How To Use Every Bit Of the Turkey

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Thanksgiving is a week away, so I wanted to share with you how I recently cooked two turkeys out of my freezer and was able to use every bit of both birds. I had purchased them last Christmas with the intention of canning them.  Here’s a blow-by-blow of how I used these particular birds. Hopefully it will help you get some ideas on how to get every last drop of goodness out of your leftovers or to take advantage of the great prices on turkeys this time of year.

Going full bird does works better with a pressure canner/cooker, but it is not necessary. Having a dog is helpful, too. The turkeys were about 10 pounds each.

Turkey Meat: I chose to pressure cook the turkeys in my pressure canner along with some peppercorn, onions, carrots, salt and Lawry’s seasoned salt. I intended to add celery, but I was out.  I cooked them separately, even though I have a large canner. Very yummy.

There is a lot of variation on how to pressure cook a turkey. The guideline I’m using right now is 15 pounds pressure for 4 minutes per pound. The meat falls of the bone easily. If you want the turkey more intact then cook at 3 minutes per pound. You may need to use less water to keep it intact. I haven’t experimented with that.

This is how I used the meat…

  • Made turkey salad with mayo, grapes, and walnuts.
  • Sliced some breast meat for sandwiches. I individually froze slices on trays and transferred them to zipper bags.
  • Canned the rest using a a dry pack method. Just put meat in jars with one inch headspace, fill jar halfway with water and can for 75 minutes at 10 pounds pressure for pints. Some people fill with broth, but I wanted to save that for other things. A pint is roughly a pound of turkey based on pre-cooked weight.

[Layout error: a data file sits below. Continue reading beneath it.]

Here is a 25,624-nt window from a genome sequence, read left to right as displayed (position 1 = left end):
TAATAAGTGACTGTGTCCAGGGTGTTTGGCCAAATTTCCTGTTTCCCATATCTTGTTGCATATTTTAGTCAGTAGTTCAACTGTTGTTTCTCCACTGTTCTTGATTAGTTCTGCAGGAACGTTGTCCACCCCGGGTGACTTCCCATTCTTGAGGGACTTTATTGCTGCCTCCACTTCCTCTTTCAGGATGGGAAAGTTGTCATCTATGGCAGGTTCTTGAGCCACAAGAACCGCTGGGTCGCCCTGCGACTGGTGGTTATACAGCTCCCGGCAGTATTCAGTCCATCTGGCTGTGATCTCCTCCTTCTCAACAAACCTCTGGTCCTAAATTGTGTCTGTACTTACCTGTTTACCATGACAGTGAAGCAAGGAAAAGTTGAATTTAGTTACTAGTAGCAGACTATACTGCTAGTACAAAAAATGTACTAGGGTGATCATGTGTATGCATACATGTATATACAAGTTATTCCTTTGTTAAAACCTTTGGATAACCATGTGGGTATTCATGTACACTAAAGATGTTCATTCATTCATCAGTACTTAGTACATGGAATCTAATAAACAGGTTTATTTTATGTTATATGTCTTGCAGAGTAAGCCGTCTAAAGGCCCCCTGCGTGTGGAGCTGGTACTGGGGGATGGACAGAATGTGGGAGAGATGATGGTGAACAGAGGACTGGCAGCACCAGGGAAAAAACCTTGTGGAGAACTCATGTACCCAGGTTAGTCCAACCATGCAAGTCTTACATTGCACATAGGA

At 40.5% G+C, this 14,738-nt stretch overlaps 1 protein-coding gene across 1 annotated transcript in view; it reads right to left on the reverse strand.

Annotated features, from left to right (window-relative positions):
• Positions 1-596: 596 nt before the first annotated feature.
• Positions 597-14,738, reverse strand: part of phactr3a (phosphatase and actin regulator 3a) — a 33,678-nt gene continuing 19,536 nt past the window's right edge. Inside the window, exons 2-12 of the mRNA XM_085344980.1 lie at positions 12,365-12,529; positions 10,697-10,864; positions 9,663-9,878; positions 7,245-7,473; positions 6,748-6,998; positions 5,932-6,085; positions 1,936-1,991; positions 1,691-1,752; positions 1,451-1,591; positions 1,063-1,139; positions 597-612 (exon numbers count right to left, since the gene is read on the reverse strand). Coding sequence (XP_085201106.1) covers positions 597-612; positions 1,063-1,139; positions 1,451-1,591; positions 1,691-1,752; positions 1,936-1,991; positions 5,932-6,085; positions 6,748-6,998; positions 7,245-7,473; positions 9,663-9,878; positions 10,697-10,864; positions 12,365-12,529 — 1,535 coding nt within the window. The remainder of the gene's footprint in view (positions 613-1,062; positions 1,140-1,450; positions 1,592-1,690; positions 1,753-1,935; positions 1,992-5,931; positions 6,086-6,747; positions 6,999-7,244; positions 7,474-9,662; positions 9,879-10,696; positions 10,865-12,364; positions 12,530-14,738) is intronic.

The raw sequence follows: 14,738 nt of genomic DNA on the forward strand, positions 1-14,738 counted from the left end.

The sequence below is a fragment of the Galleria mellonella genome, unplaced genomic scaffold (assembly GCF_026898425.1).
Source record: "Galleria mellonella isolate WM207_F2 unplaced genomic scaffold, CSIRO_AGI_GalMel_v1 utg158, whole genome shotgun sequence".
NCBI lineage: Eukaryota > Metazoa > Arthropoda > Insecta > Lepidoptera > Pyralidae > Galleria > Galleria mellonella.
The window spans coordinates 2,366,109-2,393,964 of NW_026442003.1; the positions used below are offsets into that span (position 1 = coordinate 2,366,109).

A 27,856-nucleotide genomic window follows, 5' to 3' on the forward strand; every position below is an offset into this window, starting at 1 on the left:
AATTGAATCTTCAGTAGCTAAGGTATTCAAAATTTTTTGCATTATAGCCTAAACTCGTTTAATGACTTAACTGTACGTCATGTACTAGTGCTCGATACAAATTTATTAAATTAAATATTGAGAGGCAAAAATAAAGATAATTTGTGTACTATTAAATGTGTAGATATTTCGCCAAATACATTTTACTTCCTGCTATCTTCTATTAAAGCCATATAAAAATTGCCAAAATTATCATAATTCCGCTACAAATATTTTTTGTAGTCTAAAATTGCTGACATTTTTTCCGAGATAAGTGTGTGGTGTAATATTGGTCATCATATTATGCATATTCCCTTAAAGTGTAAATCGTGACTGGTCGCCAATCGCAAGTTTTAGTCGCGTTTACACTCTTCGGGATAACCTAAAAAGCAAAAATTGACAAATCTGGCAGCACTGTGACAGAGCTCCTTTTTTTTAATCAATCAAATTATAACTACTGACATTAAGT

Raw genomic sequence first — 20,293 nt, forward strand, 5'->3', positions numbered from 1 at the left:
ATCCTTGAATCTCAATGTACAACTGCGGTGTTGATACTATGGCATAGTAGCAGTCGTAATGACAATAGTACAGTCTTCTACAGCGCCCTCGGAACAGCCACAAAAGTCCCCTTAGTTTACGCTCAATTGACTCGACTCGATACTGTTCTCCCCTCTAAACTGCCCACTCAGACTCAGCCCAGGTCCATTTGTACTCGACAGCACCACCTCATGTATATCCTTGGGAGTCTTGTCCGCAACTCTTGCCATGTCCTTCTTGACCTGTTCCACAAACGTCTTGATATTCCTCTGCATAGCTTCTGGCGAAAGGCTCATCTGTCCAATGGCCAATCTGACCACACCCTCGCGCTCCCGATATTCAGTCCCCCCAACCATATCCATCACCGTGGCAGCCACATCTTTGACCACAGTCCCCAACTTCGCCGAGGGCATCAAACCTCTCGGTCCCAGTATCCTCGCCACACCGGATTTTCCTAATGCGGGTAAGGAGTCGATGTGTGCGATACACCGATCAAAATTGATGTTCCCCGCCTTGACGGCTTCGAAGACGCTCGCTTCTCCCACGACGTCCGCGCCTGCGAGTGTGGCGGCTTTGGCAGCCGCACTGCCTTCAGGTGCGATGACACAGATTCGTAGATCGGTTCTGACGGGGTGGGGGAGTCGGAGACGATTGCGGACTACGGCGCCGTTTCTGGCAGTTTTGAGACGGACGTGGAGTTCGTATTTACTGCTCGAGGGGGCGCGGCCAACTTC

I was amazed at how good the canned turkey tasted. Next time I will skip slicing and freezing the turkey breast and just use the canned turkey for sandwiches.

Broth: I covered the turkey with water when cooking and the turkey released water as well. When cooking was done, the remaining liquid was ready to go as broth. I put it in the fridge overnight. The next day I removed the hardened fat and canned the broth. It can also be frozen. If  you roast your turkey, you will not get broth.

I pressure canned the broth and ended up with four quarts. I used 10 pounds pressure and cooked 20 minutes for pints or 25 minutes for quarts with one inch headspace.

Stock: I put the bones, neck and giblets of the turkey into my pressure canner, covered it in water and set it at 10 pounds pressure for one hour. I could have put veggies in it, but I didn’t bother this time.

I got 4-5 quarts of stock. I used most for a pot of soup. I put the rest in the fridge to add to recipes.  If stock is done well it will have a gelatinous consistency when cooled.  It can also be frozen in ice cube trays to be used as flavoring in everyday cooking. Canning stock is the same as canning broth above.
 
Schmalz/Turkey Fat: After the broth and stock had cooled I took the hardened fat, heated just enough to melt and strained it through a cloth. I put it in a mason jar in the fridge  to use for cooking and baking.

Bones: I didn’t even throw out the leftover bones. Pressure cooking will make the bones very soft where they just break away in your hand. I gently crushed them with my hands and fed them to my dog. If you don’t have a dog or don’t trust feeding cooked poultry bones to your animals, you can make bone meal.

Well, that’s the scoop. Turkeys are on sale this week so I will be buying some more and will keep this process going. What I love about this is that I can pull things out of the turkey that I would have normally paid extra for–broth, stock, fat, dog food. That’s a pretty substantial savings. I can also take advantage of seasonal prices and save even more.

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